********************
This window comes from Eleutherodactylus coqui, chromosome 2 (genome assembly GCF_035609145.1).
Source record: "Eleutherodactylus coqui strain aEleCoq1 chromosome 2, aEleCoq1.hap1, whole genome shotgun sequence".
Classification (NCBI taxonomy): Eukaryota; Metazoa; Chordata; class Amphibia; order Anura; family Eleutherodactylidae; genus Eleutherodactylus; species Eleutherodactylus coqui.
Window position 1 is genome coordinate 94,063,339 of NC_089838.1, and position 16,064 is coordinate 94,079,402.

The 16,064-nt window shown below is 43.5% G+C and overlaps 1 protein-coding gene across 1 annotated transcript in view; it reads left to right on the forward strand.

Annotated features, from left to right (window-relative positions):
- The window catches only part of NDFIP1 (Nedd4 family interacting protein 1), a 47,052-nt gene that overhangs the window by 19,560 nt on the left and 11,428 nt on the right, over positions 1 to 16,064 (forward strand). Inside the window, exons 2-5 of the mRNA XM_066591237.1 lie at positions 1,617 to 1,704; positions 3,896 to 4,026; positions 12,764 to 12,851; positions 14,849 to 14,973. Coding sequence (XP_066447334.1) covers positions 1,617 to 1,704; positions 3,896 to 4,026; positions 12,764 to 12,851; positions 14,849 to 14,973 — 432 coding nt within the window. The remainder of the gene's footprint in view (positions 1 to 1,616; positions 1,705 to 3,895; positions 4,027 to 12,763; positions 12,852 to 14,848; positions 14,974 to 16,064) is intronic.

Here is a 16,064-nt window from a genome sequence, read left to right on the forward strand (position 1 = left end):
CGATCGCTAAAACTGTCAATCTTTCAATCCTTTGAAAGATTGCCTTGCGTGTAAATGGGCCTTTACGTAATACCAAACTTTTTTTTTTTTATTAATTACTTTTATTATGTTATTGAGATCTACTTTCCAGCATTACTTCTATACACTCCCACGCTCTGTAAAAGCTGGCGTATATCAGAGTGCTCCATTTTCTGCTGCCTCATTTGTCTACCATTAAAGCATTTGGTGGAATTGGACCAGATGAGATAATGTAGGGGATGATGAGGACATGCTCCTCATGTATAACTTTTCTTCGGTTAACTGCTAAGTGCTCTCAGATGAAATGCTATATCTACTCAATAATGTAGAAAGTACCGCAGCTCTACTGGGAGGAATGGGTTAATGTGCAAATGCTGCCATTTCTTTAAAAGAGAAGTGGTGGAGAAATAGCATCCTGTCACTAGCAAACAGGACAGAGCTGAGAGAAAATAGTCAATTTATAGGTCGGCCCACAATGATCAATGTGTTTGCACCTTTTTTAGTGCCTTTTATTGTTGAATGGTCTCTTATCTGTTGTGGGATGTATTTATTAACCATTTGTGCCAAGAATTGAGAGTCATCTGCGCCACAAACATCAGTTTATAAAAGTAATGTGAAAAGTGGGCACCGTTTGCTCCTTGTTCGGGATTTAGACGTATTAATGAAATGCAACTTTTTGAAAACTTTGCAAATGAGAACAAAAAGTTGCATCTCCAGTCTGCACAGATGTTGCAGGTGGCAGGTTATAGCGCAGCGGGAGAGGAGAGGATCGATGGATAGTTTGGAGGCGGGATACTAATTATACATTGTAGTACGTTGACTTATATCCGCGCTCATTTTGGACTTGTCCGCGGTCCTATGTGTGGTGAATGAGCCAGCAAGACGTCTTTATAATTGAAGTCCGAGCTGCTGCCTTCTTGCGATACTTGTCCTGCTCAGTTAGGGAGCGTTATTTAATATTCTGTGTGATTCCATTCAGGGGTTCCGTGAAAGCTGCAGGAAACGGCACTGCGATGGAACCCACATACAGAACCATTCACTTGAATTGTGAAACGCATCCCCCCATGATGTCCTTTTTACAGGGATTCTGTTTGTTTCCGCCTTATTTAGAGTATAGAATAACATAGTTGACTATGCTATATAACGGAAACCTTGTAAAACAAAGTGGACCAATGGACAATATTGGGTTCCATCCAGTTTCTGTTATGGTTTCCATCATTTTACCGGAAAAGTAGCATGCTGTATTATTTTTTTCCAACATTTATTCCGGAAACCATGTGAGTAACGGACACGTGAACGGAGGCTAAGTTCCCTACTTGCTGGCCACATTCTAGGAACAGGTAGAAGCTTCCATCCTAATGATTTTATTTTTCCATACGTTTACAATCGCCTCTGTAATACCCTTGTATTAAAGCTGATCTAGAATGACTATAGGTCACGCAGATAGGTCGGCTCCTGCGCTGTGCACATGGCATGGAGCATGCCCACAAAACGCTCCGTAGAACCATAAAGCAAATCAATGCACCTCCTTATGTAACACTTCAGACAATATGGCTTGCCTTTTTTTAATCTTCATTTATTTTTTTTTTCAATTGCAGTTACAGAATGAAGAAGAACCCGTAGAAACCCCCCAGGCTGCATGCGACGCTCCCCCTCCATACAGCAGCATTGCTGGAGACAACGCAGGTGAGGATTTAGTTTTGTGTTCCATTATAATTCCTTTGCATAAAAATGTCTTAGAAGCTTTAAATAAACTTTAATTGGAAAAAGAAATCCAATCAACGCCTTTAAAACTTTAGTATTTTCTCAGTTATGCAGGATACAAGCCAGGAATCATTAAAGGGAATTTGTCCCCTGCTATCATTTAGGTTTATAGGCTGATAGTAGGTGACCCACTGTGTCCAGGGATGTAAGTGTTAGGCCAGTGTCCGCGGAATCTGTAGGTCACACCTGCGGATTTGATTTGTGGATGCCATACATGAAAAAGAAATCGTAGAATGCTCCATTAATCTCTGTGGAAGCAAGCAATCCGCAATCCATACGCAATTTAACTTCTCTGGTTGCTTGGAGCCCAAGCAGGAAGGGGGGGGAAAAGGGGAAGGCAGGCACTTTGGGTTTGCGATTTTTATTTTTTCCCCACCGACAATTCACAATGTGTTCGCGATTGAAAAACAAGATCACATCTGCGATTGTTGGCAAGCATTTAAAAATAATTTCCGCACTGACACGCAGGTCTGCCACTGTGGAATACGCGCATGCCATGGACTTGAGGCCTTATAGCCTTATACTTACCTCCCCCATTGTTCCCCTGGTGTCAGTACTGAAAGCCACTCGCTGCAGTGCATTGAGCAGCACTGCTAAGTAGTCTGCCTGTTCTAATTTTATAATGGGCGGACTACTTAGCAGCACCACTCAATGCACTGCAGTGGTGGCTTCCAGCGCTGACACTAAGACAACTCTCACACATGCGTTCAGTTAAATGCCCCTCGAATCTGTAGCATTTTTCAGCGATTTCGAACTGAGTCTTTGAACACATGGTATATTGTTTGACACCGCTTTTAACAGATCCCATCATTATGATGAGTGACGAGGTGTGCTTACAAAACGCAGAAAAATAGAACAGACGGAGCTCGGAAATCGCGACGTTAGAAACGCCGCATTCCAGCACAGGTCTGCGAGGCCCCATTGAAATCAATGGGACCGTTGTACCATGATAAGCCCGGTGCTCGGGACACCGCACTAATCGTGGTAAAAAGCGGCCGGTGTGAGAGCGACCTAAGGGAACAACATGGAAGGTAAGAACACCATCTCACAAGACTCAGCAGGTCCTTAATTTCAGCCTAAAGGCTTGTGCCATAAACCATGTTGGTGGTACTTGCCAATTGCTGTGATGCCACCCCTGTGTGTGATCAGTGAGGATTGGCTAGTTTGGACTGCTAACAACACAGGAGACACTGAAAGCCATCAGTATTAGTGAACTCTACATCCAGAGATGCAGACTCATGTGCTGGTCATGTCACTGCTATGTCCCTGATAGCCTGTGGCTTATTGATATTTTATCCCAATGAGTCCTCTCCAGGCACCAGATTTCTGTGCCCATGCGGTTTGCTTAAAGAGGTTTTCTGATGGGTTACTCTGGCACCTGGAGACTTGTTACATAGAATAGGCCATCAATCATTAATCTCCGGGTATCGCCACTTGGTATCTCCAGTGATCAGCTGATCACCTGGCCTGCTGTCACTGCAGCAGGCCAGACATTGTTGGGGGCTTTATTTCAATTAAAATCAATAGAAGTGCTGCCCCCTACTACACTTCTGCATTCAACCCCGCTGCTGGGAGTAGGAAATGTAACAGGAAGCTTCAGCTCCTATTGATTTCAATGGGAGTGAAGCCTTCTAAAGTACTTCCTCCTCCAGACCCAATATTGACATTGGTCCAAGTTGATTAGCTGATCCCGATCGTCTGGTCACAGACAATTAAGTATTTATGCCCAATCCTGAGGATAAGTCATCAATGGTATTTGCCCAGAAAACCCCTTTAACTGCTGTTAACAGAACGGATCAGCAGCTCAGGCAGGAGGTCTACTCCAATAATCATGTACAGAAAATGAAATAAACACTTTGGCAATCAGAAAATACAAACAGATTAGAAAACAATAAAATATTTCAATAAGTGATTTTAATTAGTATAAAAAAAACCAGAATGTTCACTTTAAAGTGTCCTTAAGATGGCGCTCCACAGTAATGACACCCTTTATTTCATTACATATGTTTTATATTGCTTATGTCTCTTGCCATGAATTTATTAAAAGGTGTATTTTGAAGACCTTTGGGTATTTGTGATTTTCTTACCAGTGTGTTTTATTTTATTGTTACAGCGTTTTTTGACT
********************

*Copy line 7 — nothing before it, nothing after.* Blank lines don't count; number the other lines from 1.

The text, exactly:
- The window catches only part of NDFIP1 (Nedd4 family interacting protein 1), a 47,052-nt gene that overhangs the window by 19,560 nt on the left and 11,428 nt on the right, over positions 1 to 16,064 (forward strand). Inside the window, exons 2-5 of the mRNA XM_066591237.1 lie at positions 1,617 to 1,704; positions 3,896 to 4,026; positions 12,764 to 12,851; positions 14,849 to 14,973. Coding sequence (XP_066447334.1) covers positions 1,617 to 1,704; positions 3,896 to 4,026; positions 12,764 to 12,851; positions 14,849 to 14,973 — 432 coding nt within the window. The remainder of the gene's footprint in view (positions 1 to 1,616; positions 1,705 to 3,895; positions 4,027 to 12,763; positions 12,852 to 14,848; positions 14,974 to 16,064) is intronic.